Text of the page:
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  10. That compiles OK using g++ -c capturetest.cpp -o capturetest -ltins. Then I run ldconfig and ./capturetest. It returns without any errors.

    Running make against the libtins examples I'm getting:

    [root@localhost examples]# make
    g++ arpspoofing.cpp -o arpspoofing -Wall -g -O2 -ltins
    g++ arpmonitor.cpp -o arpmonitor -std=c++0x -Wall -g -O2 -ltins
    In file included from /usr/local/include/tins/dns.h:40,
    from /usr/local/include/tins/tins.h:33,
    from arpmonitor.cpp:1:
    /usr/local/include/tins/pdu.h:152: error: expected â;â before ânoexceptâ
    /usr/local/include/tins/pdu.h:163: error: expected â;â before âPDUâ
    /usr/local/include/tins/pdu.h:163: error: expected â;â before ânoexceptâ
    /usr/local/include/tins/pdu.h:175: error: expected â;â before âvirtualâ
    In file included from /usr/local/include/tins/tins.h:48,
    from arpmonitor.cpp:1:
    /usr/local/include/tins/packet_sender.h:90: error: expected â;â before ânoexceptâ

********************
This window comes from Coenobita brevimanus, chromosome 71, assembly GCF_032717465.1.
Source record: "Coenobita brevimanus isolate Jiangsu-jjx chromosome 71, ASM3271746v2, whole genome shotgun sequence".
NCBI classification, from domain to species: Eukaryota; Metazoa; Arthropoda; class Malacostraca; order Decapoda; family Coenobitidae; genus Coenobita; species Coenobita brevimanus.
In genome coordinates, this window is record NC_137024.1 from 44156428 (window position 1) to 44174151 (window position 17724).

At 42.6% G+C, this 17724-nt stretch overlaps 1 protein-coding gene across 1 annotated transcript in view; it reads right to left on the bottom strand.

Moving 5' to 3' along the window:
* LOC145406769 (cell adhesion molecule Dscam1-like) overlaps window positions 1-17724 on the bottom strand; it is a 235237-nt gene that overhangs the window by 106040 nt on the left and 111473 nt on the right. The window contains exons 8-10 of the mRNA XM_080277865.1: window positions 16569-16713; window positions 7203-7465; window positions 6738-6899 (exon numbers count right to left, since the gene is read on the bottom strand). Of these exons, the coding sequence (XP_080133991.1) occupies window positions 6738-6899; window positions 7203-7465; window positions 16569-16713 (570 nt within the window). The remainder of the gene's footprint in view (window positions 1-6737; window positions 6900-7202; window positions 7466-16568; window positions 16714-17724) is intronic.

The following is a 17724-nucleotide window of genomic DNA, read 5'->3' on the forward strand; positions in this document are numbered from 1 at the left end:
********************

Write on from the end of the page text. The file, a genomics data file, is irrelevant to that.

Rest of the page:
/usr/local/include/tins/packet_sender.h:98: error: expected â;â before âPacketSenderâ
    /usr/local/include/tins/packet_sender.h:98: error: expected â;â before ânoexceptâ
    /usr/local/include/tins/packet_sender.h:122: error: expected â;â before â~â token
    In file included from /usr/local/include/tins/tins.h:49,
    from arpmonitor.cpp:1:
    /usr/local/include/tins/packet_writer.h:79: error: expected â;â before ânoexceptâ
    ...

    Not sure if this is related

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    1. Which gcc version are you using? It seems like it doesn't have support for C++11's noexcept keyword, which was added in gcc 4.6, so the compilation errors on the examples are caused by that. I don't know if it's the cause for the other problem though.